by Dora Bodrogi
Forget trying to get your Friday Forty tickets to Cursed Child. Dumbledore is So Gay is a play so good you won’t need a philosopher’s stone to give you life.
Meet our hero, Jack – a teenage boy who hates French, got sorted into Hufflepuff, and who is in love with his best friend Ollie. Life is not going to be easy for him growing up gay during the heyday of Harry Potter. His story is told in three acts.
In act one, we go through the original timeline. We begin way back when Jack was 12 and it was customary to use ‘gay’ as a slur. He has a crush on his best friend Ollie, who convinces him to take classes he hates and doesn’t do well at. He laments the fact that the only gay character in Harry Potter, Dumbledore, (spoiler!) dies. His friends aren’t as into Harry Potter as he is anyway, and he is bullied relentlessly when he’s outed. His parents aren’t great communicators and switch away from Graham Norton because he’s, you know, one of those overly friendly, well-groomed men. Things get worse, Jack hurts his other best friend Gemma by using her as a beard, Ollie is clearly struggling with his own sexuality and feelings for Jack, and the local, elderly gay man Norman’s windows are bricked. Jack finds solace in spending fun but irresponsible weekends in a London nightclub, then crying on a bench in Trafalgar Square after the tragic news of Ollie’s suicide.
Hang on. In Prisoner of Azkaban, Hermione has a Time Turner that she can use to go back in time and fix everything and save everyone. Luckily, Jack has one, too! Three turns should do it, and we find ourselves back at the start and Jack does all he can to protect Ollie from everything that led to killing himself. It’s better. Jack can handle the bullying better, Expelliarmus-ing slurs like a wizarding boss. He can come out to Ollie. Though Ollie dates Gemma for a while, they eventually have a chance meeting at a nightclub and start seeing each other. In secret. Heartbreak is still on the horizon as Ollie cheats on Jack and he learns about the pitfalls of a hook-up culture that doesn’t suit him but is the result of a bigger culture of homophobia and all that entails. He realises if he actually wants his happy ending, he has to change everyone’s minds for the better.
So he uses his Time Turner to go back in time again, this time not only focusing on Ollie but everyone he meets. He doesn’t let hate slide, he educates his parents and doesn’t let them change the channel when there’s something gay on telly. He and Ollie even have a lovely – albeit brief – teenage romance. He does a lot of activism, and when he grows up he has a much healthier attitude to dating (I’m looking at you, Grindr hook-ups with Harry Potter kinks). He even reconnects with Ollie, and a much more confident Gemma. Norman still passes away, but at the ripe old age of 92, he dies a legend who has made the world a better place, just like Jack is trying to.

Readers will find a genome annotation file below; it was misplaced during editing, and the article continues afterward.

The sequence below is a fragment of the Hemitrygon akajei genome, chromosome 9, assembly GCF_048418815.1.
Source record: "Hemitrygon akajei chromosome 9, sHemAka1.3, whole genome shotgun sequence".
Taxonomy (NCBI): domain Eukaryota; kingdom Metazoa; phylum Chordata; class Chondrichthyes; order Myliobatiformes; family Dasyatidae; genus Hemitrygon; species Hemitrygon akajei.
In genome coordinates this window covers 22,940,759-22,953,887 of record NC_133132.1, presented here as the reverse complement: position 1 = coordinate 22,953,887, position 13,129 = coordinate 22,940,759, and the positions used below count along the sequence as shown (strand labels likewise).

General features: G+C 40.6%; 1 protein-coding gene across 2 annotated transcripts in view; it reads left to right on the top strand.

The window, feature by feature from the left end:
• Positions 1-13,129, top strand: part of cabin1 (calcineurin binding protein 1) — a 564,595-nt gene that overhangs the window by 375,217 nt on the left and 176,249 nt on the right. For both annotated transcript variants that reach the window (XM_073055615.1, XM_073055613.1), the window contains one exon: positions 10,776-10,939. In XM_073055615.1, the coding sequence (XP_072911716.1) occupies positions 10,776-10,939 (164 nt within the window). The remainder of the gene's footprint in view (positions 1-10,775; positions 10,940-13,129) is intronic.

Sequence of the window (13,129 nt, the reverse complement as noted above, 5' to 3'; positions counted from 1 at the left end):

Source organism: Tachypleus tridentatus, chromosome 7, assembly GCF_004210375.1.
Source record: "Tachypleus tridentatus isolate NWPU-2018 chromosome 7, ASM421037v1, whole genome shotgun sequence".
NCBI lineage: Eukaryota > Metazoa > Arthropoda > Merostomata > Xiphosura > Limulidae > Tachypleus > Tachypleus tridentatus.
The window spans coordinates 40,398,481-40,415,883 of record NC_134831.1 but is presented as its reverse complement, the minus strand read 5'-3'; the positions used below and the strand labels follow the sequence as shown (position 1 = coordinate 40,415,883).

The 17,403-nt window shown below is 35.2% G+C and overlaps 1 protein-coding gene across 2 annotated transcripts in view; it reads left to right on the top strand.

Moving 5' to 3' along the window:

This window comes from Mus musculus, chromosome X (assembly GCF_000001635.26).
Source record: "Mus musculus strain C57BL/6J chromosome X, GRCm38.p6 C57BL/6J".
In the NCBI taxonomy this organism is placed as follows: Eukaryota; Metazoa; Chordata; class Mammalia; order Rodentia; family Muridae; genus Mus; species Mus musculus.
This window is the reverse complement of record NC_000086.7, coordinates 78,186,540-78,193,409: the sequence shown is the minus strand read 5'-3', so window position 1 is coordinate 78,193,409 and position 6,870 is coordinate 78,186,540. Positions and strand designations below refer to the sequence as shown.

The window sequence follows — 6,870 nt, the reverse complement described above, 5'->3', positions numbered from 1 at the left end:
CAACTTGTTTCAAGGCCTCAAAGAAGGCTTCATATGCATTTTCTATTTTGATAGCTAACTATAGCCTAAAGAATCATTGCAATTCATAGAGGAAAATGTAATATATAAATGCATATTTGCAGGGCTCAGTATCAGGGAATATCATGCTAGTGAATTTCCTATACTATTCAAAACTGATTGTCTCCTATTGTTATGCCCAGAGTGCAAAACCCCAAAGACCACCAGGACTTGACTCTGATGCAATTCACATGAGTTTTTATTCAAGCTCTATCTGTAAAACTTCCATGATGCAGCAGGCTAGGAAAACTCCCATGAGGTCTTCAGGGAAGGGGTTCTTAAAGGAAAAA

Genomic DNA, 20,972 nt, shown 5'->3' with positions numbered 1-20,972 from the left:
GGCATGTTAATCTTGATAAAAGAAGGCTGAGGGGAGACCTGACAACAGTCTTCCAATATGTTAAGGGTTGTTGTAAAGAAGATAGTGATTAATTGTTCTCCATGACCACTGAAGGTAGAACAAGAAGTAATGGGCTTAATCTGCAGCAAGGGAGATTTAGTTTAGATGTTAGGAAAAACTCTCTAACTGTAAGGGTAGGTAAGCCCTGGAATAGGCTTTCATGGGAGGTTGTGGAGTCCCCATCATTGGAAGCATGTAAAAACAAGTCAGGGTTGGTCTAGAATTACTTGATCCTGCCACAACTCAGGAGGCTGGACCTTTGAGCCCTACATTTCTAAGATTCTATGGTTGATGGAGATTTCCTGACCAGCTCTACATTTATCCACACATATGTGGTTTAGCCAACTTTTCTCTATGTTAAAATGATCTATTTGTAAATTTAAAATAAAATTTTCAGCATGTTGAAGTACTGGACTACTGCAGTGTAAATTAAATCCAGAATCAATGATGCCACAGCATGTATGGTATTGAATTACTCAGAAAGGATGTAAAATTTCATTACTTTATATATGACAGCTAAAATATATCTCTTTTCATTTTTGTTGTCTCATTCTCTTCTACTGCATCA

Will Jack decide to travel back in time again to fix even more issues beyond himself or will this be his happy ending? There is still so much to do after all, in this truly magical production. And “magical” here is not just a cliché adjective. The play is flawless.
The story sits at the perfect meeting point of Harry Potter and LGBTQ+ life experiences, and it is a great depiction of what it was like to be a gay teen in the ‘00s in general. Remember the outrage when J. K. Rowling announced that Dumbledore was gay? Now there is outrage he is the only (extra-canonically) confirmed queer character in the whole Potter universe! Jack’s story is a relatable and accurate little time capsule of coming-of-age that Gen Z already isn’t experiencing in the same way.
The acting is precise and polished. With scene changes faster than a lightning bolt, it has to be. Alex Britt as Jack is enigmatic, adorable, and the wide-eyed Hufflepuff hero we need, with bravery that would put any Gryffindor to shame. His presence is captivating but his portrayal of all the highs, lows, and the awkwardness in-between of growing up as gay is nuanced and makes the character all the more relatable. Charlotte Dowding shines brightly as Jack’s best friend Gemma, his mother Sally, his French teacher Mme Dubois and a whole host of other characters. So does Max Percy with his layered portrayal of Ollie, Jack’s dad Martin (who is not exactly in touch with his emotions), and his hook-ups in different timelines. These three remarkable, young actors can slip in and out of their various characters in a smooth and practiced fashion that is absolutely demanded by such a fast- paced narrative.
Director Tom Wright and movement director Rachael Nanyonjo deserve applause for their clear visions that bring an already brilliant text to life, which is indented with a few well-chosen, meta-theatrical comments on Harry Potter and the Cursed Child and Fantastic Beasts and Where to Find Them.
Above all, Robert Holtom triumphs as the playwright of Dumbledore is So Gay, a play that shows that there’s no need for big Hollywood budget or dazzling special effects. Three strong actors, three wooden boxes, a Time Turner, and of course, good writing that speaks for itself is all that’s needed.
Dumbledore is So Gay runs through 1 March.
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